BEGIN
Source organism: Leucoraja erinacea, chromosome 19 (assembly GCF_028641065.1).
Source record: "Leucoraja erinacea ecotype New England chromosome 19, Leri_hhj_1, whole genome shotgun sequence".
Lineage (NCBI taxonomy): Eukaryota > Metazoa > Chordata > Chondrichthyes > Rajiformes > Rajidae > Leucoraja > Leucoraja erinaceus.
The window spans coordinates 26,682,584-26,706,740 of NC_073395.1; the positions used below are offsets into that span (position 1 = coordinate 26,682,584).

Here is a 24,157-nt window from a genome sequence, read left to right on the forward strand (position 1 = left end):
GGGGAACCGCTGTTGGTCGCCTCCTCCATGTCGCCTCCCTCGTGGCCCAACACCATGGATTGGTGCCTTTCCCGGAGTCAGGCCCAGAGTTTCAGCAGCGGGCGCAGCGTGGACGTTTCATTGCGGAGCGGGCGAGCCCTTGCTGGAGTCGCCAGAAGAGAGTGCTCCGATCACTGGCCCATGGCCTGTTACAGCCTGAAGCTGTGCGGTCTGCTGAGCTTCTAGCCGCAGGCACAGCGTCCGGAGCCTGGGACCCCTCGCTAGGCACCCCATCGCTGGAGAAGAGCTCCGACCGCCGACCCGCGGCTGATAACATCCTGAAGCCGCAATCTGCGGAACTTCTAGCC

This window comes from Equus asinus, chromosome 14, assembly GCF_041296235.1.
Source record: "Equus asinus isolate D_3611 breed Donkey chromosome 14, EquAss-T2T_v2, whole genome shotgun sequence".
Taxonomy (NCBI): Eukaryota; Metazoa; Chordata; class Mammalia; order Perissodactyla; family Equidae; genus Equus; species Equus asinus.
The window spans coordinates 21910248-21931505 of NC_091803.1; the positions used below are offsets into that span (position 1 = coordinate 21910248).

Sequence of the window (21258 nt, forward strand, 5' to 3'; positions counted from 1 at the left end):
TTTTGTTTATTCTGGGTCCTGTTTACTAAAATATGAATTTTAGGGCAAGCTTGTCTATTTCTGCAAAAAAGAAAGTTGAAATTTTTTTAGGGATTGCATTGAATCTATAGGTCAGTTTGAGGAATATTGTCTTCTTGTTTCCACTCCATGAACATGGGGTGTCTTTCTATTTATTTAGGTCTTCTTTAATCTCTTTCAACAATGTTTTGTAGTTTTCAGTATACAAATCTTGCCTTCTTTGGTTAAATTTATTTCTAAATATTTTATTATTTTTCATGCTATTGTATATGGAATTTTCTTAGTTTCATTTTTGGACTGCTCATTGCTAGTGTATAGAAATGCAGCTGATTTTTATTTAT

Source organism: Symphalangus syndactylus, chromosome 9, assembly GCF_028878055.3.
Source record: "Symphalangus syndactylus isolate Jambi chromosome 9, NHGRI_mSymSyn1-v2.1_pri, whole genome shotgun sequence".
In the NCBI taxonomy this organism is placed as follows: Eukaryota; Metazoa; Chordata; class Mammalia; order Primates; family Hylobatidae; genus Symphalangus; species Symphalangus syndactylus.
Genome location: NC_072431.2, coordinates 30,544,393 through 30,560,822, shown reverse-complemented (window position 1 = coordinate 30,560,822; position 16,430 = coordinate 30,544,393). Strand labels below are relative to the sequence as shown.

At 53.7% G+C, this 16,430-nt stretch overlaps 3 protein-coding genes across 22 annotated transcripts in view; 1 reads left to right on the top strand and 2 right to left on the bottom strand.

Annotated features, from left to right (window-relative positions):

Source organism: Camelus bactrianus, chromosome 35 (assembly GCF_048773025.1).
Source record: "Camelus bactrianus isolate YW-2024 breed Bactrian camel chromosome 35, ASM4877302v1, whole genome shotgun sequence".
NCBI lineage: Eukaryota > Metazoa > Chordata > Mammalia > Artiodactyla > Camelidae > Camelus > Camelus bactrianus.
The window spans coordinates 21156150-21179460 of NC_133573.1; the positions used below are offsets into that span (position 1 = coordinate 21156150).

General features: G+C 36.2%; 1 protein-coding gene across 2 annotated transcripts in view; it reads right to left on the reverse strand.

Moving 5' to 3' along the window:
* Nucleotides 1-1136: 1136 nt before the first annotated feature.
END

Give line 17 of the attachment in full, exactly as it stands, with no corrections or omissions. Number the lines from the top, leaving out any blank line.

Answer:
At 53.7% G+C, this 16,430-nt stretch overlaps 3 protein-coding genes across 22 annotated transcripts in view; 1 reads left to right on the top strand and 2 right to left on the bottom strand.